Why Measles Is So Deadly, And Why Vaccination Is So Vital

Why Measles Is So Deadly, And Why Vaccination Is So VitalA sign at a clinic in Vancouver, Washington on Jan. 25, 2019 asks unvaccinated children 12 and younger to leave the facility. Gillian Flaccus/AP Photos

On the darkest day of 2018, the winter solstice, we at the Center for Vaccine Research at the University of Pittsburgh tweeted, with despair, a report in the Guardian that measles cases in Europe reached the highest number in 20 years.

Why was this a cause for concern? Europe is far away from the United States, and as some people apparently believe measles is a benign, childhood disease that causes a bit of a rash, a dribbling nose and a few spots, right? What was all the fuss about?

Well as George Santayana said, “Those who cannot remember the past are condemned to repeat it.” Collective amnesia about the virulence of this disease has driven us to forget that measles virus has killed tens of millions of infants throughout history. Now, with several ongoing outbreaks across our own country, this unnecessary threat is back.

Measles is a highly contagious and sometimes deadly disease that spreads like wildfire in naive populations. The virus played its part in decimating Native American populations during the age of discovery. Since these people groups had no natural immunity to the diseases brought to the New World by Europeans, some estimates suggest up to 95 percent of the Native American population died due to smallpox, measles and other infectious diseases.

In the 1960s, measles infected about 3-4 million people in the U.S. each year. More than 48,000 people were hospitalized, and about 4,000 developed acute encephalitis, a life-threatening condition in which brain tissues become inflamed. Up to 500 people died, mainly from complications such as pneumonia and encephalitis. This was why vaccine pioneers John Enders and Thomas Peebles were motivated to isolate, weaken and develop a vaccine against measles that is truly transformative for human health. Parents who knew the reality of the disease were quick to vaccinate their children. Uptake skyrocketed and the number of cases, and associated deaths, plummeted in the developed world.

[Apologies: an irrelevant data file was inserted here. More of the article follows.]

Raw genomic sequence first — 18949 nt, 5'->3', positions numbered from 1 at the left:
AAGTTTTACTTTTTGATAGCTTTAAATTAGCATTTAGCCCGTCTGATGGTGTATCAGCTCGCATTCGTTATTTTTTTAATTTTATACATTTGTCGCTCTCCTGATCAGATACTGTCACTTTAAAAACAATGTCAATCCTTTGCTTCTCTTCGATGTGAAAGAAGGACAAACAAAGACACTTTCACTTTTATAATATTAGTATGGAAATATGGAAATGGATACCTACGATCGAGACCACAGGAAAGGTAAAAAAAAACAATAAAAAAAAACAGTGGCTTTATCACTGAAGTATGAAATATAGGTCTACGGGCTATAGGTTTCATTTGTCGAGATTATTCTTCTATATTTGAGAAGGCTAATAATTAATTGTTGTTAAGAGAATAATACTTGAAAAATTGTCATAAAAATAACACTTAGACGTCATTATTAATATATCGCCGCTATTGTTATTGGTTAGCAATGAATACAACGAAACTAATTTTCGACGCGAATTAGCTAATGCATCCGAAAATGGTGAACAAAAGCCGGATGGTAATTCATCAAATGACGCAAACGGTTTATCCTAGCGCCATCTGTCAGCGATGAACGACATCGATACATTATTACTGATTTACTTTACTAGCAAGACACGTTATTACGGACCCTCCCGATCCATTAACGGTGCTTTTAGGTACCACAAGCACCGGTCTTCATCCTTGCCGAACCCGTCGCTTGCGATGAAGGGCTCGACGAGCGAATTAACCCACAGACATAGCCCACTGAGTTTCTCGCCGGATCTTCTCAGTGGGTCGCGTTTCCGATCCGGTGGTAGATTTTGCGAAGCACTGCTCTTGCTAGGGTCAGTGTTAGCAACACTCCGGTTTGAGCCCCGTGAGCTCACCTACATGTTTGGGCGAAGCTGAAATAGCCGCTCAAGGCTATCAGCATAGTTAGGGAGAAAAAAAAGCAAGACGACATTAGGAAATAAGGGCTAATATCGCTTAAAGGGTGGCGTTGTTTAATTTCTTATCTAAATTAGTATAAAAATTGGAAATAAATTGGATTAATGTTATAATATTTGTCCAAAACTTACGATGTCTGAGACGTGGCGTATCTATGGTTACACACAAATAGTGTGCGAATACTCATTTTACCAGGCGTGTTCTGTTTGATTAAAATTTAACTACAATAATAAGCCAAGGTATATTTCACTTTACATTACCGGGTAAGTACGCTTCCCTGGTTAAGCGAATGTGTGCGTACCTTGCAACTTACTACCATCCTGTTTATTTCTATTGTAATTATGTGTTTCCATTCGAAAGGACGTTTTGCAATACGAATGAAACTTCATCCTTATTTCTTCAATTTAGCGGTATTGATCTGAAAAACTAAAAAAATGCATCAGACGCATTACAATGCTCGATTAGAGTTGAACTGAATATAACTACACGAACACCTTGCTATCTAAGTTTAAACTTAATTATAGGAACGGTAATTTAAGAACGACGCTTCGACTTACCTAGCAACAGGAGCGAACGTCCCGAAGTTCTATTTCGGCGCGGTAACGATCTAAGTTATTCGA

By 1985, when John Enders died, over 1 million of the world’s kids were still dying because of this infection. However, now measles was a disease preventable by vaccine, and there was a huge impetus to address that tragedy by the World Health Organization.

When I started working on the virus in 1996, there were still over 500,000 children dying of measles each year worldwide. Such big numbers can be hard to digest. So to put it into perspective, if you’ve ever been on or seen a Boeing 747 jumbo jet, you will know it’s a pretty big airplane. Think of over three of these planes full of infants crashing every day of the year with 100 percent of the people on board dying. January, February, March … the summer solstice, the autumnal equinox … November, back to the winter solstice in December … one rhythmic year. That’s the reality of measles – over half-a-million lives were lost globally every year in the nineties.

Thanks to vaccination, however, between 2000 and 2016 there was an 84 percent decrease in measles mortality, and over 20 millions deaths were prevented due to vaccination. What an achievement!